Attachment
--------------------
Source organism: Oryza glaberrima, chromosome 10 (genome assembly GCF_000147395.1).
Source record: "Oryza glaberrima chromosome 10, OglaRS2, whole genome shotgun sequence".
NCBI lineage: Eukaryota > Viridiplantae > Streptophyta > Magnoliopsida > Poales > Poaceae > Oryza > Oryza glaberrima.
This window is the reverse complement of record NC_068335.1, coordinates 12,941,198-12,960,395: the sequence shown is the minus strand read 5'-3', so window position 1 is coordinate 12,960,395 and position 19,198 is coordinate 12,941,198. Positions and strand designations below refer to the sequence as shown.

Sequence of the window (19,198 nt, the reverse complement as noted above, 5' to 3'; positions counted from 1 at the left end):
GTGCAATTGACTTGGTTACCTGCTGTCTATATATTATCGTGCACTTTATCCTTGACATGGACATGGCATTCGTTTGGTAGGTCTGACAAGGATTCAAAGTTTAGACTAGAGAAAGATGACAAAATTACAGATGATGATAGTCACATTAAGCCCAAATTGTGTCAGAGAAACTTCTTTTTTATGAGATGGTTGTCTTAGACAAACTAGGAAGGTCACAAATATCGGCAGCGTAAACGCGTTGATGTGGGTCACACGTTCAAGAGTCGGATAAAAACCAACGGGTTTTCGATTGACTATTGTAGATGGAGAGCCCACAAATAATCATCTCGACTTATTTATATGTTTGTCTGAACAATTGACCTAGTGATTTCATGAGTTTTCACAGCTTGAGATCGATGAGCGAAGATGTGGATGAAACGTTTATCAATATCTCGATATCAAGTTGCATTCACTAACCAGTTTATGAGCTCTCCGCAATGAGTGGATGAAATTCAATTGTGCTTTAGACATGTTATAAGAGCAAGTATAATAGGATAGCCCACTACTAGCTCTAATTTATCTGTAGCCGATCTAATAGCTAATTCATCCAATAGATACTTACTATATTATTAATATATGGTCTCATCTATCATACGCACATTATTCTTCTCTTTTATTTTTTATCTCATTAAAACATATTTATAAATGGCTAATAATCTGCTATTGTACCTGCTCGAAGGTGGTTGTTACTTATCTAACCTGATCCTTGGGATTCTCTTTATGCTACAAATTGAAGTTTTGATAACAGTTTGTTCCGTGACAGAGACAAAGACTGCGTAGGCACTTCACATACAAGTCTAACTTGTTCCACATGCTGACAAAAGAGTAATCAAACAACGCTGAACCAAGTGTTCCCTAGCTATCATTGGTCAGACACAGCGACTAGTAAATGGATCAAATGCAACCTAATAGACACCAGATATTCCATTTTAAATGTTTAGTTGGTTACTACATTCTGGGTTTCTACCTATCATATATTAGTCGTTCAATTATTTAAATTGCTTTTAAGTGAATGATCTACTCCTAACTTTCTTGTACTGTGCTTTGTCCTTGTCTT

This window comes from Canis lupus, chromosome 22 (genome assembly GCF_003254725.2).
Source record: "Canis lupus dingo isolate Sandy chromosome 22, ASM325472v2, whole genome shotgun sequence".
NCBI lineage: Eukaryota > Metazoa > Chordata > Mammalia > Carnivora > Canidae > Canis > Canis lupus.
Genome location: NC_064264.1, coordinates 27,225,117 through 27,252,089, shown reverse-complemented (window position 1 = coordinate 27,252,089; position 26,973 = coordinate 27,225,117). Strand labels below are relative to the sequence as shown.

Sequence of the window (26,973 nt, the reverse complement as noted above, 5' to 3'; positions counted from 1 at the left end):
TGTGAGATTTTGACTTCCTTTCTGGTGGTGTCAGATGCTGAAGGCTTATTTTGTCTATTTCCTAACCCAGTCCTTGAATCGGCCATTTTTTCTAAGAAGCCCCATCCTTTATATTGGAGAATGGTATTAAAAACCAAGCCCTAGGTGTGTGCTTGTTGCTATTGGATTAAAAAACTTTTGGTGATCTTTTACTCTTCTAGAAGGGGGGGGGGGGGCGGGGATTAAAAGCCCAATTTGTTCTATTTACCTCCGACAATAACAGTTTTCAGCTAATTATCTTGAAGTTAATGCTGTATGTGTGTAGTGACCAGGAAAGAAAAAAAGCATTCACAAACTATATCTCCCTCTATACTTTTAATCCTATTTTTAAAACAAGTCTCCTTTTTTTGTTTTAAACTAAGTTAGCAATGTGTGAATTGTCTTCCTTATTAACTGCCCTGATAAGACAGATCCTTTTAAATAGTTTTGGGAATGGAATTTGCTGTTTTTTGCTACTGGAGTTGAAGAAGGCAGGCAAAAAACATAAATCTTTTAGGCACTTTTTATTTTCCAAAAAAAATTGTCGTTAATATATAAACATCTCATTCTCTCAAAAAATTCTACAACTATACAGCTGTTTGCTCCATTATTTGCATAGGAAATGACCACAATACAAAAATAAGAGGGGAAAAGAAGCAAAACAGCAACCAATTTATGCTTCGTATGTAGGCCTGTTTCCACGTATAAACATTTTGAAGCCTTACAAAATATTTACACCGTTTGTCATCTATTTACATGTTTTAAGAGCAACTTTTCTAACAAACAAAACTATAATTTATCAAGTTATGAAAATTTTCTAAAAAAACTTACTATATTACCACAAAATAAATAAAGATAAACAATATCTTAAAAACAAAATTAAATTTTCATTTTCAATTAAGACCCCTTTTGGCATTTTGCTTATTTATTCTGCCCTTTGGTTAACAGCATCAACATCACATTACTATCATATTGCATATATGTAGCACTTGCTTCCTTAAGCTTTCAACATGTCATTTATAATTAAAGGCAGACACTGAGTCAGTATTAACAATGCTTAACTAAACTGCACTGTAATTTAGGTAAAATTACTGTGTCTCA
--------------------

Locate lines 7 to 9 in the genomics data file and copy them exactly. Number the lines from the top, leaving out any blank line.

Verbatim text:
This window comes from Canis lupus, chromosome 22 (genome assembly GCF_003254725.2).
Source record: "Canis lupus dingo isolate Sandy chromosome 22, ASM325472v2, whole genome shotgun sequence".
NCBI lineage: Eukaryota > Metazoa > Chordata > Mammalia > Carnivora > Canidae > Canis > Canis lupus.